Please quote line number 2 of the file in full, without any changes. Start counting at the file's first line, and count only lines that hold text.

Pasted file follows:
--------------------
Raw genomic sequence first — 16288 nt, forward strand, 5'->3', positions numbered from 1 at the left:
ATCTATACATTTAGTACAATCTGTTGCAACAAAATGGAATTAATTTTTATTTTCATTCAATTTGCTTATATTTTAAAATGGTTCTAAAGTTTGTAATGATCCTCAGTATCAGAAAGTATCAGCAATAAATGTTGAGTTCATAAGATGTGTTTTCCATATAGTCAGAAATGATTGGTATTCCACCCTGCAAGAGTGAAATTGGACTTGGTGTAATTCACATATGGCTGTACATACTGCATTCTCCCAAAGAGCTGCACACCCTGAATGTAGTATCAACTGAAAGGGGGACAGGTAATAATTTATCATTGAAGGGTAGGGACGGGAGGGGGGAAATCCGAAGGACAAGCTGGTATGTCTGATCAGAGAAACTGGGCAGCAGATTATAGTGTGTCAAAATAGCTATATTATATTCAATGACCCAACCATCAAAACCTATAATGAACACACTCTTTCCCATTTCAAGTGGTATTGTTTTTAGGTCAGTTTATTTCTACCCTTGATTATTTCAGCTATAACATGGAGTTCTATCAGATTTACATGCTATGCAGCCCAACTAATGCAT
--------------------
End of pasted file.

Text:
ATCTATACATTTAGTACAATCTGTTGCAACAAAATGGAATTAATTTTTATTTTCATTCAATTTGCTTATATTTTAAAATGGTTCTAAAGTTTGTAATGATCCTCAGTATCAGAAAGTATCAGCAATAAATGTTGAGTTCATAAGATGTGTTTTCCATATAGTCAGAAATGATTGGTATTCCACCCTGCAAGAGTGAAATTGGACTTGGTGTAATTCACATATGGCTGTACATACTGCATTCTCCCAAAGAGCTGCACACCCTGAATGTAGTATCAACTGAAAGGGGGACAGGTAATAATTTATCATTGAAGGGTAGGGACGGGAGGGGGGAAATCCGAAGGACAAGCTGGTATGTCTGATCAGAGAAACTGGGCAGCAGATTATAGTGTGTCAAAATAGCTATATTATATTCAATGACCCAACCATCAAAACCTATAATGAACACACTCTTTCCCATTTCAAGTGGTATTGTTTTTAGGTCAGTTTATTTCTACCCTTGATTATTTCAGCTATAACATGGAGTTCTATCAGATTTACATGCTATGCAGCCCAACTAATGCAT